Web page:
Well, it seems that this modeling was correct in term of lockdown prediction, but as I now leave my company I will never know, how 'low' the sales really were in late 2020. Maybe someday someone will tell me if my amount of negative sales and my big lockdown scenario pointed in the correct direction.

I hope this was entertaining.

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Other answers here give some good advice. However, I just wanted to add that economic models should usually be able to incorporate generic "shocks" that affect one or more of the variables of interest. How you incorporat this really depends on what you are interested in explaining, but often the "shocks" will be treated as exogenous events that occur at random times. (Of course, if your goal is to predict the onset of shocks from related observations, you will need to treat them endogenously.)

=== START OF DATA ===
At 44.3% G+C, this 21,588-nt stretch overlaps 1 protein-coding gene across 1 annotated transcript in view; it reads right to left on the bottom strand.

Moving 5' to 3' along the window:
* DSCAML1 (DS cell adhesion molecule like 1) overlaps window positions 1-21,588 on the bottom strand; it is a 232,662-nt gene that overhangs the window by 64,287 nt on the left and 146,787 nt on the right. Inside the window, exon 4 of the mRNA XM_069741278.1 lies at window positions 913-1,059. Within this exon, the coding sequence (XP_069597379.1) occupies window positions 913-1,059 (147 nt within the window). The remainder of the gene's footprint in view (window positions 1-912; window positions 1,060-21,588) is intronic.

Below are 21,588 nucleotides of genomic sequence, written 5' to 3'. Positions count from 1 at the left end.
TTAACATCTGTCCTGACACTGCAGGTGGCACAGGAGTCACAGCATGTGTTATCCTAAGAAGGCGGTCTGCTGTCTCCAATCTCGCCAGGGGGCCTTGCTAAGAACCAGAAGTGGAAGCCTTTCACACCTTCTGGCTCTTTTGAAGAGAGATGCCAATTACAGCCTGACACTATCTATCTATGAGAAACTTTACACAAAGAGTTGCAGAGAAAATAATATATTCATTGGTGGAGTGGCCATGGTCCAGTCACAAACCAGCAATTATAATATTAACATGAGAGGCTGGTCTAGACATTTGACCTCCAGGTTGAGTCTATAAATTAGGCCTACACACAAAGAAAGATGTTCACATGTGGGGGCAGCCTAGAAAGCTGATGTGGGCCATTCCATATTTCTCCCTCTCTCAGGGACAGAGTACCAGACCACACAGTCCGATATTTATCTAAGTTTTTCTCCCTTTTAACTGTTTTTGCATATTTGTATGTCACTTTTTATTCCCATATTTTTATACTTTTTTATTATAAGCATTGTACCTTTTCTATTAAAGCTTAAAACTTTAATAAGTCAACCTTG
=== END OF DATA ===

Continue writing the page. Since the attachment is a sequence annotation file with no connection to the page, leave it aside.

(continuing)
In the context of a model for sales, it would be usual tfor economic models to incorporate allowance for exogenous "shocks" that can reduce (or increase) the demand for the product at any given price --- i.e., move the "demand curve" up or down. The specifics of how you choose to model this largely depends on whether you want to treat the shock as exogenous or try to explain its onset in terms of other observable things in the model. If you are happy to treat is as exogenous then a simple "random shock" model, where the shock dissipates over time, should give you a starting point.